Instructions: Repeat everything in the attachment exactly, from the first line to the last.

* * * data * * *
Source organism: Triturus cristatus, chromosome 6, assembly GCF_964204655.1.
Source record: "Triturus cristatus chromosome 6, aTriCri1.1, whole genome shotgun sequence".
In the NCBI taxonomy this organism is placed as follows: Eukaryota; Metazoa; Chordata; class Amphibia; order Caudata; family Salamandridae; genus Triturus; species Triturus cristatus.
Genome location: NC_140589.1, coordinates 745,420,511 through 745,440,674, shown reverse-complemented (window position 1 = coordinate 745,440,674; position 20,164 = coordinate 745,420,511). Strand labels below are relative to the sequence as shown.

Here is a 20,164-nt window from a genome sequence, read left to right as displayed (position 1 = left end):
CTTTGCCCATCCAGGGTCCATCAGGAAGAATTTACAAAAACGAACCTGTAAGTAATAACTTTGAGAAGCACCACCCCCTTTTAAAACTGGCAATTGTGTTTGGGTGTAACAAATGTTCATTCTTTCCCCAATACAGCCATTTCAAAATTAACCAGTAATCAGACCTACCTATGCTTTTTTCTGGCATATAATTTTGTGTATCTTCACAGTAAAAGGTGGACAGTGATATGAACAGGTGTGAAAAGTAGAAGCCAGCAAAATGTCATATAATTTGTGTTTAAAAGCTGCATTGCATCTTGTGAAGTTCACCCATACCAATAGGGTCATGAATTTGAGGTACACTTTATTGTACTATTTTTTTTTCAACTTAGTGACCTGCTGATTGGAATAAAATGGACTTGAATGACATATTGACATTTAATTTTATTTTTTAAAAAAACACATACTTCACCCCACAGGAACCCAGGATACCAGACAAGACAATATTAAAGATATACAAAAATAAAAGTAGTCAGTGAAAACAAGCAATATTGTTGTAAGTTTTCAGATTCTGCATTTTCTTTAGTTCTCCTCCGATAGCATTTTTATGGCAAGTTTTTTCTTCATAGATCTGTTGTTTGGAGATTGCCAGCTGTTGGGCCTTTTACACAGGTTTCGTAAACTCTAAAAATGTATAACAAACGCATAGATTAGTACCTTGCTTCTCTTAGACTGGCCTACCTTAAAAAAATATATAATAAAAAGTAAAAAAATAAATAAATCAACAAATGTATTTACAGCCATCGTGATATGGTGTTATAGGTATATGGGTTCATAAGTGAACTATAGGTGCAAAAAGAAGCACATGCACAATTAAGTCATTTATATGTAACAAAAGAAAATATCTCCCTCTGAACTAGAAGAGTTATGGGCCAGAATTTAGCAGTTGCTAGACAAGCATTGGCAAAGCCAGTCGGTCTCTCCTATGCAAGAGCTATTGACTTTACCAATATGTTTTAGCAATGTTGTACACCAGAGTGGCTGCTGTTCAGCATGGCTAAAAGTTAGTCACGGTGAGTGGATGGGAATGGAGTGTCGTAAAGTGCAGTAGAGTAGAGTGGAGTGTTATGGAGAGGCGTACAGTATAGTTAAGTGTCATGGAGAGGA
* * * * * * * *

Source organism: Triturus cristatus, chromosome 6, assembly GCF_964204655.1.
Source record: "Triturus cristatus chromosome 6, aTriCri1.1, whole genome shotgun sequence".
In the NCBI taxonomy this organism is placed as follows: Eukaryota; Metazoa; Chordata; class Amphibia; order Caudata; family Salamandridae; genus Triturus; species Triturus cristatus.
Genome location: NC_140589.1, coordinates 745,420,511 through 745,440,674, shown reverse-complemented (window position 1 = coordinate 745,440,674; position 20,164 = coordinate 745,420,511). Strand labels below are relative to the sequence as shown.

Here is a 20,164-nt window from a genome sequence, read left to right as displayed (position 1 = left end):
CTTTGCCCATCCAGGGTCCATCAGGAAGAATTTACAAAAACGAACCTGTAAGTAATAACTTTGAGAAGCACCACCCCCTTTTAAAACTGGCAATTGTGTTTGGGTGTAACAAATGTTCATTCTTTCCCCAATACAGCCATTTCAAAATTAACCAGTAATCAGACCTACCTATGCTTTTTTCTGGCATATAATTTTGTGTATCTTCACAGTAAAAGGTGGACAGTGATATGAACAGGTGTGAAAAGTAGAAGCCAGCAAAATGTCATATAATTTGTGTTTAAAAGCTGCATTGCATCTTGTGAAGTTCACCCATACCAATAGGGTCATGAATTTGAGGTACACTTTATTGTACTATTTTTTTTTCAACTTAGTGACCTGCTGATTGGAATAAAATGGACTTGAATGACATATTGACATTTAATTTTATTTTTTAAAAAAACACATACTTCACCCCACAGGAACCCAGGATACCAGACAAGACAATATTAAAGATATACAAAAATAAAAGTAGTCAGTGAAAACAAGCAATATTGTTGTAAGTTTTCAGATTCTGCATTTTCTTTAGTTCTCCTCCGATAGCATTTTTATGGCAAGTTTTTTCTTCATAGATCTGTTGTTTGGAGATTGCCAGCTGTTGGGCCTTTTACACAGGTTTCGTAAACTCTAAAAATGTATAACAAACGCATAGATTAGTACCTTGCTTCTCTTAGACTGGCCTACCTTAAAAAAATATATAATAAAAAGTAAAAAAATAAATAAATCAACAAATGTATTTACAGCCATCGTGATATGGTGTTATAGGTATATGGGTTCATAAGTGAACTATAGGTGCAAAAAGAAGCACATGCACAATTAAGTCATTTATATGTAACAAAAGAAAATATCTCCCTCTGAACTAGAAGAGTTATGGGCCAGAATTTAGCAGTTGCTAGACAAGCATTGGCAAAGCCAGTCGGTCTCTCCTATGCAAGAGCTATTGACTTTACCAATATGTTTTAGCAATGTTGTACACCAGAGTGGCTGCTGTTCAGCATGGCTAAAAGTTAGTCACGGTGAGTGGATGGGAATGGAGTGTCGTAAAGTGCAGTAGAGTAGAGTGGAGTGTTATGGAGAGGCGTACAGTATAGTTAAGTGTCATGGAGAGGA